Stability Maintenance in the Eastern Tibetan Areas
In the eastern Tibetan areas that are administered by Sichuan, Qinghai, and Gansu provinces, the first phase of these so-called stability maintenance measures—such as police raids, widespread detentions, increased patrols, and other standard security procedures—took place in 2008 in locations where protests had occurred. From 2009 onward, these measures were continued or reinforced with greater severity in localities whenever a self-immolation or other protest occurred. Beginning in 2012 if not before, ending self-immolations became the priority for stability maintenance work in those areas. This led to multiple detentions, arrests, and trials, as well as restrictions on travel and communications and further security measures.
The second type of stability maintenance measures—long-term control mechanisms that involve establishing new institutions for management and control within monasteries and in grassroots areas—began to be introduced in eastern Tibetan areas three to four years after they were introduced in the TAR. These consisted of pilot projects rather than province-wide policies. They included the establishment of police stations or police posts in certain larger monasteries, sending a small number of officials to reside in monasteries, and setting up new monastery committees led by cadres or government appointees in certain counties with records of unrest, such as Nangchen (Ch.: Nangqian) county in Jyeku (Ch.: Yushu) prefecture, Qinghai.
The first of the new grassroots mechanisms to be introduced province-wide in an eastern Tibetan area as part of stability maintenance was the establishment of village-level police stations or police posts throughout Qinghai in October 2015. That month 5,000 police officials were sent to villages with 4,500 new recruits to carry out work such as “preventive control of social stability, fighting crime, monitoring social media and Internet messaging (cha ‘phrin ‘tshol bsdu), gathering information (‘tshol zhib tho ‘god), and management of the actual population.” In December 2015, a high-level Qinghai official announced a new grassroots security scheme in Malho (Ch.: Huangnan) prefecture that would include “assisting, managing and controlling key persons,” especially in townships and villages, to “vigorously eliminate the danger of instability.”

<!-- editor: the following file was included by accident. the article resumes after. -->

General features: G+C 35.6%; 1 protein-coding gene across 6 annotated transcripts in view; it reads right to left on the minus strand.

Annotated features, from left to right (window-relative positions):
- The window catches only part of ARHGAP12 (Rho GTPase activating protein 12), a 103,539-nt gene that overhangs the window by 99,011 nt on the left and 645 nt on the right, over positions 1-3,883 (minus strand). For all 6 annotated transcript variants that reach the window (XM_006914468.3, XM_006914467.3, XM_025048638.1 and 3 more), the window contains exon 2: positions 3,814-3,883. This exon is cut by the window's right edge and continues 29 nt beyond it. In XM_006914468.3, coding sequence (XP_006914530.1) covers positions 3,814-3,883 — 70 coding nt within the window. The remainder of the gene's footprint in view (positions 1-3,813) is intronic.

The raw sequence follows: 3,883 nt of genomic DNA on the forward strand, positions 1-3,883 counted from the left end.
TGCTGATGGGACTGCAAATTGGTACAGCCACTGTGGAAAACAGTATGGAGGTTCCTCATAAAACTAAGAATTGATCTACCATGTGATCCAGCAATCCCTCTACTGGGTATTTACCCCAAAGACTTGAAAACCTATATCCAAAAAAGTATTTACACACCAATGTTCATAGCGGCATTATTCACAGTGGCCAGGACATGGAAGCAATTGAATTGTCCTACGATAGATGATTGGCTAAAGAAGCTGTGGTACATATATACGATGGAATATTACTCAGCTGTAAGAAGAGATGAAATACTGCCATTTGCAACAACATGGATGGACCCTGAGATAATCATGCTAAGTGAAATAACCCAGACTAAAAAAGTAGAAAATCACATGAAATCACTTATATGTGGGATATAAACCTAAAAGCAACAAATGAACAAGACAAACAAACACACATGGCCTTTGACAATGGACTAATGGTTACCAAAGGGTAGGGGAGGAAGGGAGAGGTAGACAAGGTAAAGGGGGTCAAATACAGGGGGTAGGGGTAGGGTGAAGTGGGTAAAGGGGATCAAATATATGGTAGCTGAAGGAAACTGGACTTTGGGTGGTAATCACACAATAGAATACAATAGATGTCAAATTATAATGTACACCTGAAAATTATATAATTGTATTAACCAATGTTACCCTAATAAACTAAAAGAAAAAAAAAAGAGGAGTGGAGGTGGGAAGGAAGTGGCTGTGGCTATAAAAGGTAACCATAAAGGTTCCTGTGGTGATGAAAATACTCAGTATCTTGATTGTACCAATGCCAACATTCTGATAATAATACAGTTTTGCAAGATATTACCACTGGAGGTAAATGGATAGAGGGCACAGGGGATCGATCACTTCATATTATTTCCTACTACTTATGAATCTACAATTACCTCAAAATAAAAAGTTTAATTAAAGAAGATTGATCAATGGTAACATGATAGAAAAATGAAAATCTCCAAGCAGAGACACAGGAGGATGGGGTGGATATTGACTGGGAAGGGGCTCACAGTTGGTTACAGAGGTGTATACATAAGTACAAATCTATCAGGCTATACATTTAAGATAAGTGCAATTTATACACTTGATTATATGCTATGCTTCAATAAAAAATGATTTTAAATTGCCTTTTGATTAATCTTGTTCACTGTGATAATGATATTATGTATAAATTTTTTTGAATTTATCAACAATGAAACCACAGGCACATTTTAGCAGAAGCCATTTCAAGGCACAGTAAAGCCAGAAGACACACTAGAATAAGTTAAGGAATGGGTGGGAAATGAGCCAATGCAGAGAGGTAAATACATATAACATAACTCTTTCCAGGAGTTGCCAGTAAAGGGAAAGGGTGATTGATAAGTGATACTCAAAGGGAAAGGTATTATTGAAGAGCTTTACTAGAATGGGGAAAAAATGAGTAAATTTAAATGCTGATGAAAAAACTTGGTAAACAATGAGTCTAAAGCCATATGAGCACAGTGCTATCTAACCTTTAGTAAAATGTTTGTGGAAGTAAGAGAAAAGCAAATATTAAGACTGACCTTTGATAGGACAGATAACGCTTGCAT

These reports about the gradual implementation of TAR-style stability maintenance mechanisms for long-term, institutional surveillance at the grassroots level in eastern Tibetan areas largely correlate with increased reports of politicized detentions in those areas. Nangchen in Jyeku prefecture, for example, and Rebkong (Ch.: Tongren) in Malho prefecture both saw increasing numbers of detentions at around the times these new measures were being tested in their areas.
Stability Maintenance and the Legal System
The abuses described in this report violate China’s obligations under international human rights law. They also appear to violate Chinese domestic legislation and the constitution of the People’s Republic of China (PRC). Article 35 of China’s constitution guarantees “freedom of speech, of the press, of assembly, of association, of procession and of demonstration.” Article 36 of the constitution, along with article 11 of the Law on Regional National Autonomy, obligate the government to respect “freedom of religious belief.” Article 238 of the Criminal Law and article 37 of the constitution explicitly prohibit unlawful detention. Criminal Procedure Law articles 33 and 37 ensure a suspect’s immediate access to and communication with a defense lawyer. Under article 37 of the United Nations Convention on the Rights of the Child, which China has ratified, the detention and incarceration of children can only be in accordance with the law and as “a measure of last resort” for the shortest appropriate time, and children deprived of liberty are to be separated from adults. These protections are chronically violated in practice, with little accountability, especially for members of the security apparatus responsible for abuses. In 2015, new national security and anti-terrorism laws were enacted that contain vague and overly broad provisions which will make it easier to prosecute people in violation of their rights to freedom of expression and religion, among others.